Saturday, January 9, 2010

RECIPE - Acarajé


One of the most iconic foods of traditional Brazilian cuisine, and undoubtedly the dish most identified with the African-influenced cuisine of the Brazilian state of Bahia, this humble fritter made from black-eyed pea flour, sold on street corners and in squares as a snack, has enormous appeal to the Brazilian palate, and is the object of much nostalgia for Brazilians and for tourists who have come to know acarajé but who are now far away from the streets of Salvador, Brazil.

Available locally in Salvador and elsewhere in Brazil for a few reais (about $3.00-$4.00) acarajé is unfortunately not easy to duplicate in a home kitchen. The problems involve both the difficulty in finding necessary ingredients (e.g. dendê oil) in locations far from Brazil and in the actual prodution of the acarajé which can be extremely time-consuming and tedious. I have successfully made acarajé at home, when I lived in Vancouver, Canada, but I probably would not attempt it again. It's definitely a challenge.


However, for those readers of Flavors of Brazil who feel up to challenge, those who are dying of saudade for the aroma and flavor of acarajé, or for those who are merely curious about how it's done, here is a recipe translated and adapted from Cozinha Regional Brazileira, by Abril Editora.
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RECIPE - Acarajé

1 kg. of dried black-eyed peas
2 medium onion, chopped
2 cloves garlic
1 Tbsp. salt
1 litre dendê oil (for frying)
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In a very large bowl, cover the peas with water and let soak for at least 24 hours to soften the peas and to facilitate the removal of their skins.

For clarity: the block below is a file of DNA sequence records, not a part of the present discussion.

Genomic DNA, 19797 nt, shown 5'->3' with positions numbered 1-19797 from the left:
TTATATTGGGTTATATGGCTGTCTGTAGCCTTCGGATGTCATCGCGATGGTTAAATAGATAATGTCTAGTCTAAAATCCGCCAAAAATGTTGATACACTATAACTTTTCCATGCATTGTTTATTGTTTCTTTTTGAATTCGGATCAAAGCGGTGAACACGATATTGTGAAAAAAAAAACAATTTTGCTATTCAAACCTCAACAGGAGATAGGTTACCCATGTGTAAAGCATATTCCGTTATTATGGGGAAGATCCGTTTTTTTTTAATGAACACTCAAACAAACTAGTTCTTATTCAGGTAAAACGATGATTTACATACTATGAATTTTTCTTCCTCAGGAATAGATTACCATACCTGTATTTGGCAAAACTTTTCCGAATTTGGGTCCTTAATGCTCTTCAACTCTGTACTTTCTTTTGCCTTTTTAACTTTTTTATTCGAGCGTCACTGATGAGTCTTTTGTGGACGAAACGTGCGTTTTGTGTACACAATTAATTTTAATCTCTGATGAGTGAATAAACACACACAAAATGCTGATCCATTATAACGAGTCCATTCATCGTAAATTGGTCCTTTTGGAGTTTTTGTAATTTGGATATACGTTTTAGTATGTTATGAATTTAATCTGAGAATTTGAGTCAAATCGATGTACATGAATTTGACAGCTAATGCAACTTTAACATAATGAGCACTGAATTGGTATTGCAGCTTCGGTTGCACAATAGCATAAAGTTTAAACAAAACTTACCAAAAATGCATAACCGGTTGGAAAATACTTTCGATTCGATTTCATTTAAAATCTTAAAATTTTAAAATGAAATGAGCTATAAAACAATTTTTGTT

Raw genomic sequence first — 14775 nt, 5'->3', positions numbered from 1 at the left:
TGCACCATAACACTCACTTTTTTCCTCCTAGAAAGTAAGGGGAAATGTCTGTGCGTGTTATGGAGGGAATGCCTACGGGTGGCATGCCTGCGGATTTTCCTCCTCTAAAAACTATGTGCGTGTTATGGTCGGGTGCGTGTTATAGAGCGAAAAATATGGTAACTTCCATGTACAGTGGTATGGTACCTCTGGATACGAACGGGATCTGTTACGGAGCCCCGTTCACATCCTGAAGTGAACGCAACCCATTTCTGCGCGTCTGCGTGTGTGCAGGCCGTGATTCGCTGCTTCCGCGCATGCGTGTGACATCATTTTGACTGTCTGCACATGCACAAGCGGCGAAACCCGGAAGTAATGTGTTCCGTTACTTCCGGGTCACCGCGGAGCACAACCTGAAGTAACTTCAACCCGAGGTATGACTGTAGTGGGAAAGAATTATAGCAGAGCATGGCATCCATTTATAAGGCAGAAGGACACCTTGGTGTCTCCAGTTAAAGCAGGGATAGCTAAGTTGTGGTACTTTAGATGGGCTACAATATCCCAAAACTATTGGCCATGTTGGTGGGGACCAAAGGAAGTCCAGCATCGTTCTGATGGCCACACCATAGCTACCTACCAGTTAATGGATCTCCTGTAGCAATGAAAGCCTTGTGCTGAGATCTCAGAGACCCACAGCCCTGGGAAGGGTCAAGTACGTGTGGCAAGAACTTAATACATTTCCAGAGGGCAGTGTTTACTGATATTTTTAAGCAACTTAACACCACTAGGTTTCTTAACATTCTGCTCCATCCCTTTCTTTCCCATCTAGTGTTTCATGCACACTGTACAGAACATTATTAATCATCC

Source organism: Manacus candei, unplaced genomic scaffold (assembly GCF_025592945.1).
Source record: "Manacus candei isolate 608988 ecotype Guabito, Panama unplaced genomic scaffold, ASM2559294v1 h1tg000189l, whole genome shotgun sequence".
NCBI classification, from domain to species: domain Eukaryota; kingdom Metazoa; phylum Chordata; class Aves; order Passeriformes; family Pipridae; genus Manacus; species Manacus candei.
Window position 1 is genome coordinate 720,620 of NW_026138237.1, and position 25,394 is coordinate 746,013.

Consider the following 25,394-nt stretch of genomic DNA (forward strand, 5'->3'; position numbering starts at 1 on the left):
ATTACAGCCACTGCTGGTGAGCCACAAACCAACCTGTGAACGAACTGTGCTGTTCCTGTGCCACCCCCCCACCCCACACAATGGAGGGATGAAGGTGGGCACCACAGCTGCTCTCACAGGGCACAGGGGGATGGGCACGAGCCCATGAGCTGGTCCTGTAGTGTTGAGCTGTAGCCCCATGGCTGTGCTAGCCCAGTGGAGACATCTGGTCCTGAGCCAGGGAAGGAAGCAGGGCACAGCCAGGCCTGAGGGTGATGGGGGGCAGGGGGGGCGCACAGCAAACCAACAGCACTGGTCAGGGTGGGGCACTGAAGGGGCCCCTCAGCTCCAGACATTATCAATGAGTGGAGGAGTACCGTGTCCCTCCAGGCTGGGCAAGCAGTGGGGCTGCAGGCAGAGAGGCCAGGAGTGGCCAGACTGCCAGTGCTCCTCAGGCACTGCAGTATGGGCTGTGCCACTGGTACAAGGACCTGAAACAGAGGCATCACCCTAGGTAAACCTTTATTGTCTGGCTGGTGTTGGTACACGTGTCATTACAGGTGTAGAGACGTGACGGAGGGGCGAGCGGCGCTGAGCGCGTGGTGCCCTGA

Drain water, re-fill the basin several times, stirring the peas to remove as many skins as possible. Rubbing  handfuls of beans vigorously between the hands assists in this process. After several changes of water, drain, and individually remove the skins from any peas that still have them. (Allow plenty of time for this.)

In batches, blend the skinless peas, the onion, the garlic and the salt in a blender or food processor until you have a light batter. Pour the batter into a large, dry bowl, and beat with a wooden spoon, lifting the mass from bottom to top until you have a airy mass that has doubled in volume.

Heat the oil in a large pan, or deep-fryer. Meanwhile, soak two very large wooden spoons in water, then use them to form fist-sized balls of batter. Drop them one by one into the hot oil to fry until they are bright orange and crispy, turning them over halfway through the frying process.

Remove from the oil, and let cool for a few minutes. Serve the acarajé with vatapá (recipe soon in this blog), hot pepper sauce, fried dried shrimps, and finely chopped green tomatoes.

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